• [15:00] Out Of Control.
  • [19:34] Why did it take 11 years to complete The Silver Cord?
  • [24:28] 1,000 True Fans.
  • [29:48] Kevin’s failed campaign to discover all the species of life on Earth.
  • [31:31] Stewart Brand.
  • [36:20] Resurrecting extinct species.
  • [39:38] Why Kevin believes optimists shape the future.
  • [42:48] Active optimism vs. passive optimism.
  • [46:39] What constitutes progress?
  • [48:18] Is regression inevitable if we don’t embrace “degrowth?”
  • [52:38] Kevin’s $20 time machine.
  • [55:27] Will AI take our jobs?
  • [1:07:58] The future of AI is dumbsmarten.
  • [1:10:50] What’s currently underhyped?
  • [1:13:20] Posting an AI picture a day keeps Kevin at play.
  • [1:15:29] How Kevin uses AI chatbots to help write first drafts.
  • [1:21:40] Potential scenarios for where AI will be going soon.
  • [1:24:38] What prompted Kevin to write Excellent Advice for Living?
  • [1:28:46] Examples of Kevin’s simple, tweetable advice.
  • [1:32:02] Don’t aim to be the best. Be the only.
  • [1:35:32] Good uses of time spent with one’s children.
  • [1:38:47] Tips for traveling with children.
  • [1:42:22] Being a tourist in your own town and troubleshooting advice.
  • [1:45:06] What Kevin hopes readers will take away from Excellent Advice for Living.
  • [1:46:37] Sabbaticals.
  • [1:52:17] How Kevin uses YouTube.
  • [1:56:03] Why is Kevin huge in China?
  • [1:59:16] Fully becoming yourself and other parting thoughts.


“It isn’t as if these mechanical systems are imitating biology. I’m saying they actually have the same dynamics. The dynamics that are powering biology are powering the technium and the technology. It’s the same.”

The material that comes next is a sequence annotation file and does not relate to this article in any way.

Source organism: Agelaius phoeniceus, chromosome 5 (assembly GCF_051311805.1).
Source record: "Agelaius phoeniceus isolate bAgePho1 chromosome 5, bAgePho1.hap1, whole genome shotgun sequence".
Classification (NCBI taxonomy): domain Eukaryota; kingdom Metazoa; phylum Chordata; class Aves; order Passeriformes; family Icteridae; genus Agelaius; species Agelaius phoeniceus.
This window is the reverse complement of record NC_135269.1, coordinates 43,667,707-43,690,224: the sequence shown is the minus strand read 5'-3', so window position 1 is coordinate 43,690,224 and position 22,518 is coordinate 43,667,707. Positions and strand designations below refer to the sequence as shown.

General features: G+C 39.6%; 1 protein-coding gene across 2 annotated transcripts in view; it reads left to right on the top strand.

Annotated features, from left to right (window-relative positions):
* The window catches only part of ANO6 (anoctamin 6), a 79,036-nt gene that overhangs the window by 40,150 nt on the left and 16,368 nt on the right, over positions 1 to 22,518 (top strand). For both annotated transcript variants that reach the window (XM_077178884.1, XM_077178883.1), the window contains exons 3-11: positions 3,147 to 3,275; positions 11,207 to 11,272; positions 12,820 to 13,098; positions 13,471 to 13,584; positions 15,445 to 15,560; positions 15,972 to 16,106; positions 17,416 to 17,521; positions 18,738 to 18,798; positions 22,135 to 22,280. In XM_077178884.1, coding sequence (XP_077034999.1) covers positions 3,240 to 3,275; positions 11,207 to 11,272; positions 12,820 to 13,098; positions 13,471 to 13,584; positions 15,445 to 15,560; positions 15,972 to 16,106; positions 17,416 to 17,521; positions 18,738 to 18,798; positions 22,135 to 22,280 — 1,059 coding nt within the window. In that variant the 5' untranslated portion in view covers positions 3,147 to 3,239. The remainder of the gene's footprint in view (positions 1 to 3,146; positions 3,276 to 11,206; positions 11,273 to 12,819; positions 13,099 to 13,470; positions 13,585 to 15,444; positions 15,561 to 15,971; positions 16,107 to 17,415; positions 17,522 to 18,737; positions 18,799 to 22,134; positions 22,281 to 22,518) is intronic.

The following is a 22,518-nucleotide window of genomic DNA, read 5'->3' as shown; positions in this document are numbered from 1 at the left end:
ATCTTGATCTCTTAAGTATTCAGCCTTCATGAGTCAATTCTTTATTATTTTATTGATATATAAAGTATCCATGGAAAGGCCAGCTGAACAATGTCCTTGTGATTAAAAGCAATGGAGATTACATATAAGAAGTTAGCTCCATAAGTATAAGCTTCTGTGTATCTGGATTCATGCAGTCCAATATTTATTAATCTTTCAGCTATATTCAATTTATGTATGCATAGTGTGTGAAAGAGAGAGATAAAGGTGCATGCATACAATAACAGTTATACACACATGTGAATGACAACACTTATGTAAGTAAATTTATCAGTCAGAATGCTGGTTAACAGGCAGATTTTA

— Kevin Kelly

“It’s very hard to make good, complicated things work because generally there’s more ways things can fail than they can succeed, and it’s very unlikely that we’re going to make something really good that’s complicated, inadvertently. They’re hard to do. So we have to see it and believe that it can be done, and that is where the optimism comes in, is envisioning something and then believing that you could make it real.”
— Kevin Kelly

“Exotropy is this idea of this increasing order that comes at the cost of increasing entropy.”
— Kevin Kelly

“Tools will get specialized. They will become so embedded that we will cease to think about them.”
— Kevin Kelly

“There’s something I call thinkism, which is this reliance on trying to solve problems by thinking about them.”
— Kevin Kelly

“You can find no better medicine for your family than regular meals together without screens.”
— Kevin Kelly

“What you do on your bad days matters more than what you do on your good days.”
— Kevin Kelly

“Greatness is incompatible with optimizing in the short term.”
— Kevin Kelly

“You don’t marry a person, you marry a family.”
— Kevin Kelly

“If you can’t tell what you desperately need, it’s probably sleep.”
— Kevin Kelly

“Don’t aim to have others like you, aim to have them respect you.”